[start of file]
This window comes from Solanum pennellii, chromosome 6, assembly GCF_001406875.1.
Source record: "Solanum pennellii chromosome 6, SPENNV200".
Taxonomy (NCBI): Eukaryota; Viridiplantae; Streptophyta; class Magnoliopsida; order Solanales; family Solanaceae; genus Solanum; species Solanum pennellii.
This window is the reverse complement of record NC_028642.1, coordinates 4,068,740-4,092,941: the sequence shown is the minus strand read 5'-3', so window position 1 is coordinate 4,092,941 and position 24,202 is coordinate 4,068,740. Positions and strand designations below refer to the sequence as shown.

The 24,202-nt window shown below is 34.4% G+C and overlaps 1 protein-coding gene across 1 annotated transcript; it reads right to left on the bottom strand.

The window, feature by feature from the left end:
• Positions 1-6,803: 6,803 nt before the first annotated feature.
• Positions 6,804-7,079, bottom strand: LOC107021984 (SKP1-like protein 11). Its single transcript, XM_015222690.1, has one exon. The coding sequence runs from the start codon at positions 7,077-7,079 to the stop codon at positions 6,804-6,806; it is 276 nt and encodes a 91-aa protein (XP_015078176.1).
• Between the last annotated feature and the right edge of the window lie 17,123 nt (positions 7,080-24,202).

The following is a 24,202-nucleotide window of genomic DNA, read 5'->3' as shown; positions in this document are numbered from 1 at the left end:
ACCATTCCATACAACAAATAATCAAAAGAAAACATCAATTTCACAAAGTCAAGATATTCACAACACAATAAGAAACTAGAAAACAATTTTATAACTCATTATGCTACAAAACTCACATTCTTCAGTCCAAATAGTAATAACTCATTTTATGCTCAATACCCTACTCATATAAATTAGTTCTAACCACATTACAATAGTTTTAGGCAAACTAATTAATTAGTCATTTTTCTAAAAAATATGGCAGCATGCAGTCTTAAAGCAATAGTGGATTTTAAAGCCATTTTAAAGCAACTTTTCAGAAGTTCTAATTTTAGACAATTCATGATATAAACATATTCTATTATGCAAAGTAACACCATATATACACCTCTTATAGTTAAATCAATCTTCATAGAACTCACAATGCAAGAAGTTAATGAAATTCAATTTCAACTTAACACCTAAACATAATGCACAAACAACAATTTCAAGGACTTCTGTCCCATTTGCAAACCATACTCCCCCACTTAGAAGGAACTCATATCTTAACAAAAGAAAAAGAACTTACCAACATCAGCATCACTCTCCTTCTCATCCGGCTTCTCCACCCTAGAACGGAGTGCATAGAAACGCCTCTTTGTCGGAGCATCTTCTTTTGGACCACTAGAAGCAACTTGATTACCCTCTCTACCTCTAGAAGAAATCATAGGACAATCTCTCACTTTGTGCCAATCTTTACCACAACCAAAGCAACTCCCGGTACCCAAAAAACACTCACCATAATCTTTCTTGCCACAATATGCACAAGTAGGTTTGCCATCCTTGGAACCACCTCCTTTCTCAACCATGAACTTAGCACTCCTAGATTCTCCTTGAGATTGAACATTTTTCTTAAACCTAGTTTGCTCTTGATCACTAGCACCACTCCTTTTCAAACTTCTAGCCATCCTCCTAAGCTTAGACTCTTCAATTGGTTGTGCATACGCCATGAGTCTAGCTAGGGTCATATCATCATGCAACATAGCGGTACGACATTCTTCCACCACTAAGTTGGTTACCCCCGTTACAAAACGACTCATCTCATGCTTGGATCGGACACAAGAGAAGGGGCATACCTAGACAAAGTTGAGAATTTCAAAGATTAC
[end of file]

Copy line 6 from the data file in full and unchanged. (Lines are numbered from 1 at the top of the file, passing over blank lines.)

The window, feature by feature from the left end: